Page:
I did not get around to synthesizing the example in Chapter 10 of Sutherland's book (refer to my previous post). Instead, I have some comments about the published example. Most of my time tonight was spent preparing BARF for release.
To keep this post concise, I won't post snippets. A copy of the source code can be found here.
Comment #1 : Modports TopReceive and CoreReceive are duplicated in interface Utopia. I don't understand the decision to duplicate the modports. The SVTB interface should describe the Utopia interface. The Utopia interface is a set of signals and those signals can either be seen from point-of-view of receiver or transmitter.
Comment #2: The author made an interesting decision to model the register file using interface LookupTable. I understand what he's trying to do -- DNR, do not repeat (yourself). His control logic calls a function to read or write a memory array. The function and memory array live in the interface rather than the module. If you expect the synthesis tool to infer memories from RTL code, then it's a viable option. If you need the ability to manually instantiate library cells for memory, then it's not so viable - you cannot instantiate modules within an interface. I am somewhat weary about the approach for the following reason. Yes, you can start with synthesis-inferred memory arrays, but what happens when/if you need to move to custom cells? Then, the interface may not be able to serve its original purpose.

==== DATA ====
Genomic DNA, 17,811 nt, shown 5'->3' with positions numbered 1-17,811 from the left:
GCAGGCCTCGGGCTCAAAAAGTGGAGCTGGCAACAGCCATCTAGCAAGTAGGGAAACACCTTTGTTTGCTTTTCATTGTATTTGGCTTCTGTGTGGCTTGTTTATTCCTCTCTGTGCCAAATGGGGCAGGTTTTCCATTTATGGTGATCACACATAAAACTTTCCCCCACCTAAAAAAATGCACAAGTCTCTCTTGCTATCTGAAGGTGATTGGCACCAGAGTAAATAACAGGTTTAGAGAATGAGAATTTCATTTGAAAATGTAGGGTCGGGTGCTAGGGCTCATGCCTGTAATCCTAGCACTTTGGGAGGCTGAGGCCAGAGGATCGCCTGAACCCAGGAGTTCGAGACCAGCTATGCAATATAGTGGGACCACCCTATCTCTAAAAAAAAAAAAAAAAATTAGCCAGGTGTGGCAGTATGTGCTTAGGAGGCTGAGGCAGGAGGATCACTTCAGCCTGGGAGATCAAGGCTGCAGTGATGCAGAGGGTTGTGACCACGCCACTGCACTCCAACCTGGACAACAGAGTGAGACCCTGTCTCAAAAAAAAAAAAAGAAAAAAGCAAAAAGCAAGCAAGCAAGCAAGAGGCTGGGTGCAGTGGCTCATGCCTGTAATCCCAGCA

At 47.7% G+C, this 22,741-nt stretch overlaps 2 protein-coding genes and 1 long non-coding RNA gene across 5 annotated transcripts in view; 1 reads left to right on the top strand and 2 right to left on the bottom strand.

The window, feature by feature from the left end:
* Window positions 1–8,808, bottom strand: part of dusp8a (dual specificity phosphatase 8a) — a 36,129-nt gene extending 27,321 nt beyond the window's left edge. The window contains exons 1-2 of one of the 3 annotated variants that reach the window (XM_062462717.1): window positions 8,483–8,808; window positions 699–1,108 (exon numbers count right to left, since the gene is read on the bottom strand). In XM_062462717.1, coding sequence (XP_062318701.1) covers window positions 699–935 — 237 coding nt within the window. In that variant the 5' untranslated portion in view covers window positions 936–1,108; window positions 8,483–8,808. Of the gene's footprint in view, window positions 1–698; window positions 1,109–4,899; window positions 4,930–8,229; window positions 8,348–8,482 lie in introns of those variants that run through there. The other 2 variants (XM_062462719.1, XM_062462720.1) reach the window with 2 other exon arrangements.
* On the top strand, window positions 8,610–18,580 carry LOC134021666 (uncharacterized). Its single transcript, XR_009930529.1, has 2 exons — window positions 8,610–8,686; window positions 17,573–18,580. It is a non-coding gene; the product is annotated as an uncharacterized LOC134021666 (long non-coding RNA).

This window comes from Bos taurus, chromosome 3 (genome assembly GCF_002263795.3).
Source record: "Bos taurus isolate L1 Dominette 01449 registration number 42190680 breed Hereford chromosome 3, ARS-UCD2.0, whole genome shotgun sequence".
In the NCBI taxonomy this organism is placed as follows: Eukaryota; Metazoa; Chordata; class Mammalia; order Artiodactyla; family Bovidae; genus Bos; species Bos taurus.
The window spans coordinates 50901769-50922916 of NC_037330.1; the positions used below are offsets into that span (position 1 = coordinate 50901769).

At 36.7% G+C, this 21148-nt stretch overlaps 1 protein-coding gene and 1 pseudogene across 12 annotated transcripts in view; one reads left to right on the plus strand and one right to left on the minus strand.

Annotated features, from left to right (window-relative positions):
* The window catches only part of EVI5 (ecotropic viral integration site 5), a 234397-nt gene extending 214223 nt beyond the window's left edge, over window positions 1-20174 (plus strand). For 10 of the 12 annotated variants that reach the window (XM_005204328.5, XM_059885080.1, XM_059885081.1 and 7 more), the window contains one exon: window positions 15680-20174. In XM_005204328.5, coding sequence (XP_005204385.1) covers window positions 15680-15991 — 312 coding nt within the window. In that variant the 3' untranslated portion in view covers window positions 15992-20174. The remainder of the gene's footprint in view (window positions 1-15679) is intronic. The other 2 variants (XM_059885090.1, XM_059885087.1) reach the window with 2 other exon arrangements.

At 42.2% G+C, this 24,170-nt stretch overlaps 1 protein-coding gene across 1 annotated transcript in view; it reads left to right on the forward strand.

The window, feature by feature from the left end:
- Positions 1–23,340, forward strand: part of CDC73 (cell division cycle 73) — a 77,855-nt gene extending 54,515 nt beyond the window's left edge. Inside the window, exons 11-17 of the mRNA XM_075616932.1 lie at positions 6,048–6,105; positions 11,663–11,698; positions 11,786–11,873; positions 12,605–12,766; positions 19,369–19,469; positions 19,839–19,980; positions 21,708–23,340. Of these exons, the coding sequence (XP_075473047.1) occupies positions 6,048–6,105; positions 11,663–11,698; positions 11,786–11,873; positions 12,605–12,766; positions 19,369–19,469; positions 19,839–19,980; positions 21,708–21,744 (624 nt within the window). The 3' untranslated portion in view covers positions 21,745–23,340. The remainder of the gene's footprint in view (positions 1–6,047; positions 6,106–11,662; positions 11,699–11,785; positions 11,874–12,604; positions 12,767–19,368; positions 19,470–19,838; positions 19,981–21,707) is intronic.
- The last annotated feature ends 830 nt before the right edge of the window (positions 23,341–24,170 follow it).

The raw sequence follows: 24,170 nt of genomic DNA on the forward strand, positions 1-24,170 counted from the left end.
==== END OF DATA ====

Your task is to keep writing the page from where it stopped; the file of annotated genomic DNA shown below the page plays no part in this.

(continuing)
Comment #3: Why didn't author have the main FSM use signals in interfaces rather than drive temporary signals which are then assigned to the interface nets.
bit [0:NumTx-1] Txvalid; // FSM 'drives' this
for (TxIter=0; TxIter<NumTx; TxIter+=1) begin: GenTx
assign Tx[TxIter].valid = Txvalid[TxIter] // assign to ifc
Comment #4: Combined blocking and non-blocking assignment in rx_valid_state
This example is all kinds of confusing. I had to turn to StackOverflow to understand what was going on and I'm still not entirely clear how exactly that RTL code gets translated into gates. The logic basically says to rotate the the round-robin pointer until one of the receivers has a valid cell that is ready to be processed. Then, the cell is latched and the FSM advances to the next state. It's an interesting strategy that I assume works because of SystemVerilog's always_ff.
Comment #5: What did I learn about networking?
Not much. That ATM is a very old protocol. That ATM is has nearly 10% "cell tax", meaning the header makes up that much of the total size of the cell. The purpose of the design is to take in incoming ATM cells and arbitrate among receivers. After a receiver is selected, the register file is accessed update the to-be-transmitted cell's VPI and compute it's new header error control (HEC) value. Finally, there are two state machine that receive and transmit the cells according to Utopia protocol.
Post a Comment